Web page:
Gurgaon-Municipal-Corporation-Directive-regarding-pet-dogs-and-stray-dogs_2012_Page 2
Gurgaon-Municipal-Corporation-Directive-regarding-pet-dogs-and-street-dogs_2012_Page 2
Gurgaon-Municipal-Corporation-Directive-regarding-pet-dogs-and-stray-dogs_2012_Page 3
Gurgaon-Municipal-Corporation-Directive-regarding-pet-dogs-and-street-dogs_2012_Page 3

Suggested reading:

For all yours reference again, please click the link below to the Notice issued by a battery of lawyers to a Gurgaon based RWA that came out with an absurd ruling to ban people from having pets.

Legal notice issued to Kanchanjunga Coop.Group Housing Society at Gurgaon 

Also, please refer to this page on the website of Pet Parents Association.

Posted in Against Animal Cruelty, Animals, Be the Change, Do you know?, Games people play, General/Animals, Information that empowers!, Pets, Take Action!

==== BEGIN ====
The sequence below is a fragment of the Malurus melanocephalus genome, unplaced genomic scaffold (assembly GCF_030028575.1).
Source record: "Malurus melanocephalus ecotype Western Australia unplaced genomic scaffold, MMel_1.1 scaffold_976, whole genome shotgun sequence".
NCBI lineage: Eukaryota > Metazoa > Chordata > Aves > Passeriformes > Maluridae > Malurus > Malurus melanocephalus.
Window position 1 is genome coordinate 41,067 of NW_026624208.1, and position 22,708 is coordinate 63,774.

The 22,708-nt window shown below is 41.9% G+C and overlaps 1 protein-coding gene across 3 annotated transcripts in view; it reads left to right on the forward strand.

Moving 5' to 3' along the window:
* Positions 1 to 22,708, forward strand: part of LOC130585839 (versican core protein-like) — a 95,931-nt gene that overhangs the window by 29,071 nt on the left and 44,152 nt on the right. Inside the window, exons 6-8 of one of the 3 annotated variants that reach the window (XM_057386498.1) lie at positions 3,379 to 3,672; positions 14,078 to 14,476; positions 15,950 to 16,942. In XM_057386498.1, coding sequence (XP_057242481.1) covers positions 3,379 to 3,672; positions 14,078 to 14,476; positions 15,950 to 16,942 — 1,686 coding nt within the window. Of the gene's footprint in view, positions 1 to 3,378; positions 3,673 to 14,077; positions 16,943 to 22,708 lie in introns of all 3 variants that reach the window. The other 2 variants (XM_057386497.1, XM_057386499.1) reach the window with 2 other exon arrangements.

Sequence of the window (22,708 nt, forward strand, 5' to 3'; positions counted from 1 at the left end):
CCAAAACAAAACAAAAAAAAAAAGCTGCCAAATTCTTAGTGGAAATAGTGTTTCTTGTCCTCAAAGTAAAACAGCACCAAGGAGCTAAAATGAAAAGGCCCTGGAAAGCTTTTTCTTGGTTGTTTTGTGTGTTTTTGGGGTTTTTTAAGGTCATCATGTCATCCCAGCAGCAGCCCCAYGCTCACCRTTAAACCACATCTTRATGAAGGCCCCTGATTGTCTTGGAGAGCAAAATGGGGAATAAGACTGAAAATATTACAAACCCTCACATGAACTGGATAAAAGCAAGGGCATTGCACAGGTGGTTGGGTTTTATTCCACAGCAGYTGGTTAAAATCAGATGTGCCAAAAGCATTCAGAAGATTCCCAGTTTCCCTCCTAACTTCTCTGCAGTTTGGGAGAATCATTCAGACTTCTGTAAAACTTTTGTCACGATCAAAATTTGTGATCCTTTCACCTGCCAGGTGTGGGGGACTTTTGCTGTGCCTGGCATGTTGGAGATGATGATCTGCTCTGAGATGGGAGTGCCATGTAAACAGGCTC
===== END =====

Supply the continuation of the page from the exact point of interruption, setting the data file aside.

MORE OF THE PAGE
Pets and Resident Welfare Associations (RWA): How does the law treat your pet?

Everyday, we receive many queries and calls over the Jaagruti helpline complaining about how their Residential Society’s Welfare Associations (commonly abbreviated as RWA’s) putting up notices ‘banning pets’, coming out with ‘no pets allowed’ clauses in their society bye-laws, ‘asking people to abandon their pets’, ‘mistreating street dogs’ etc. The article below by Rishi Dev of Citizens for Animal Rights, is a must-read for all those facing such a situation. This article explains as well as empowers you with information to fight your own respective battles in this regard for your sake and for your pet child..who has no one other than you in this world to fight for him/her or their rights.

Guest Post* by Rishi Dev, Citizens for Animal Rights